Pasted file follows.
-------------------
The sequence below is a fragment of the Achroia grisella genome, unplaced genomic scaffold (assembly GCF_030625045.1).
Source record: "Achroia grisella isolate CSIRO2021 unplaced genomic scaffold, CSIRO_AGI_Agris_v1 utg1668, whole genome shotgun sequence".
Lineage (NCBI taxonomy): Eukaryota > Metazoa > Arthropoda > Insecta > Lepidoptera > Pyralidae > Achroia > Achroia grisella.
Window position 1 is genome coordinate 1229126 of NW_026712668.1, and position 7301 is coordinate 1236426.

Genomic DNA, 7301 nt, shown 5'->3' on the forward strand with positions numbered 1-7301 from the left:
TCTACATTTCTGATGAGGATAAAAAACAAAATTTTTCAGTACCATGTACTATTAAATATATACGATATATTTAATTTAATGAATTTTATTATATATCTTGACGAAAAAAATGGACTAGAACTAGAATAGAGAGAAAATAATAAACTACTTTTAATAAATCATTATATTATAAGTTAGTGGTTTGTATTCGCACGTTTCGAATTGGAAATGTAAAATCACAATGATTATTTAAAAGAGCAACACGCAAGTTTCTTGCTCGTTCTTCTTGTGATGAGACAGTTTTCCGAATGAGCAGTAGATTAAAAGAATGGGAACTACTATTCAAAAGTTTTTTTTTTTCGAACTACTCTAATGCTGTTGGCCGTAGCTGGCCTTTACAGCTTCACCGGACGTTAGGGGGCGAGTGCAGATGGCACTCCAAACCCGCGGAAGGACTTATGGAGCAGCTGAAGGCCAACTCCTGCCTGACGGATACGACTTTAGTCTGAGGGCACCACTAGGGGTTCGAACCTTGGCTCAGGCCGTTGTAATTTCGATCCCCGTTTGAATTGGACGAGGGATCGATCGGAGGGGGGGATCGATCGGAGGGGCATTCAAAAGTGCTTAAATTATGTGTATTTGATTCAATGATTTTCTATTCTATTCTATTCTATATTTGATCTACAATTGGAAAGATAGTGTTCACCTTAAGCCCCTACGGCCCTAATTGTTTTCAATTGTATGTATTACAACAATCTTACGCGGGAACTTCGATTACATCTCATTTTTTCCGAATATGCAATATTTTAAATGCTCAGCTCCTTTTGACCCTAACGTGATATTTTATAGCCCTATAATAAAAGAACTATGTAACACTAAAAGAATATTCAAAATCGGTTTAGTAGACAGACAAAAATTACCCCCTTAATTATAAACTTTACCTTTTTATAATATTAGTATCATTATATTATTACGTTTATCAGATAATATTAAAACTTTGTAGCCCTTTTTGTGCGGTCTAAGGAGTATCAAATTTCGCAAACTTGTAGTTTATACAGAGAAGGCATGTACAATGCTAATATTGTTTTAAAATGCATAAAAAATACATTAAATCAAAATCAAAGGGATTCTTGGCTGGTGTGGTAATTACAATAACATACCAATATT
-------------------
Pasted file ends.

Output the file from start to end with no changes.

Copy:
The sequence below is a fragment of the Achroia grisella genome, unplaced genomic scaffold (assembly GCF_030625045.1).
Source record: "Achroia grisella isolate CSIRO2021 unplaced genomic scaffold, CSIRO_AGI_Agris_v1 utg1668, whole genome shotgun sequence".
Lineage (NCBI taxonomy): Eukaryota > Metazoa > Arthropoda > Insecta > Lepidoptera > Pyralidae > Achroia > Achroia grisella.
Window position 1 is genome coordinate 1229126 of NW_026712668.1, and position 7301 is coordinate 1236426.

Genomic DNA, 7301 nt, shown 5'->3' on the forward strand with positions numbered 1-7301 from the left:
TCTACATTTCTGATGAGGATAAAAAACAAAATTTTTCAGTACCATGTACTATTAAATATATACGATATATTTAATTTAATGAATTTTATTATATATCTTGACGAAAAAAATGGACTAGAACTAGAATAGAGAGAAAATAATAAACTACTTTTAATAAATCATTATATTATAAGTTAGTGGTTTGTATTCGCACGTTTCGAATTGGAAATGTAAAATCACAATGATTATTTAAAAGAGCAACACGCAAGTTTCTTGCTCGTTCTTCTTGTGATGAGACAGTTTTCCGAATGAGCAGTAGATTAAAAGAATGGGAACTACTATTCAAAAGTTTTTTTTTTTCGAACTACTCTAATGCTGTTGGCCGTAGCTGGCCTTTACAGCTTCACCGGACGTTAGGGGGCGAGTGCAGATGGCACTCCAAACCCGCGGAAGGACTTATGGAGCAGCTGAAGGCCAACTCCTGCCTGACGGATACGACTTTAGTCTGAGGGCACCACTAGGGGTTCGAACCTTGGCTCAGGCCGTTGTAATTTCGATCCCCGTTTGAATTGGACGAGGGATCGATCGGAGGGGGGGATCGATCGGAGGGGCATTCAAAAGTGCTTAAATTATGTGTATTTGATTCAATGATTTTCTATTCTATTCTATTCTATATTTGATCTACAATTGGAAAGATAGTGTTCACCTTAAGCCCCTACGGCCCTAATTGTTTTCAATTGTATGTATTACAACAATCTTACGCGGGAACTTCGATTACATCTCATTTTTTCCGAATATGCAATATTTTAAATGCTCAGCTCCTTTTGACCCTAACGTGATATTTTATAGCCCTATAATAAAAGAACTATGTAACACTAAAAGAATATTCAAAATCGGTTTAGTAGACAGACAAAAATTACCCCCTTAATTATAAACTTTACCTTTTTATAATATTAGTATCATTATATTATTACGTTTATCAGATAATATTAAAACTTTGTAGCCCTTTTTGTGCGGTCTAAGGAGTATCAAATTTCGCAAACTTGTAGTTTATACAGAGAAGGCATGTACAATGCTAATATTGTTTTAAAATGCATAAAAAATACATTAAATCAAAATCAAAGGGATTCTTGGCTGGTGTGGTAATTACAATAACATACCAATATT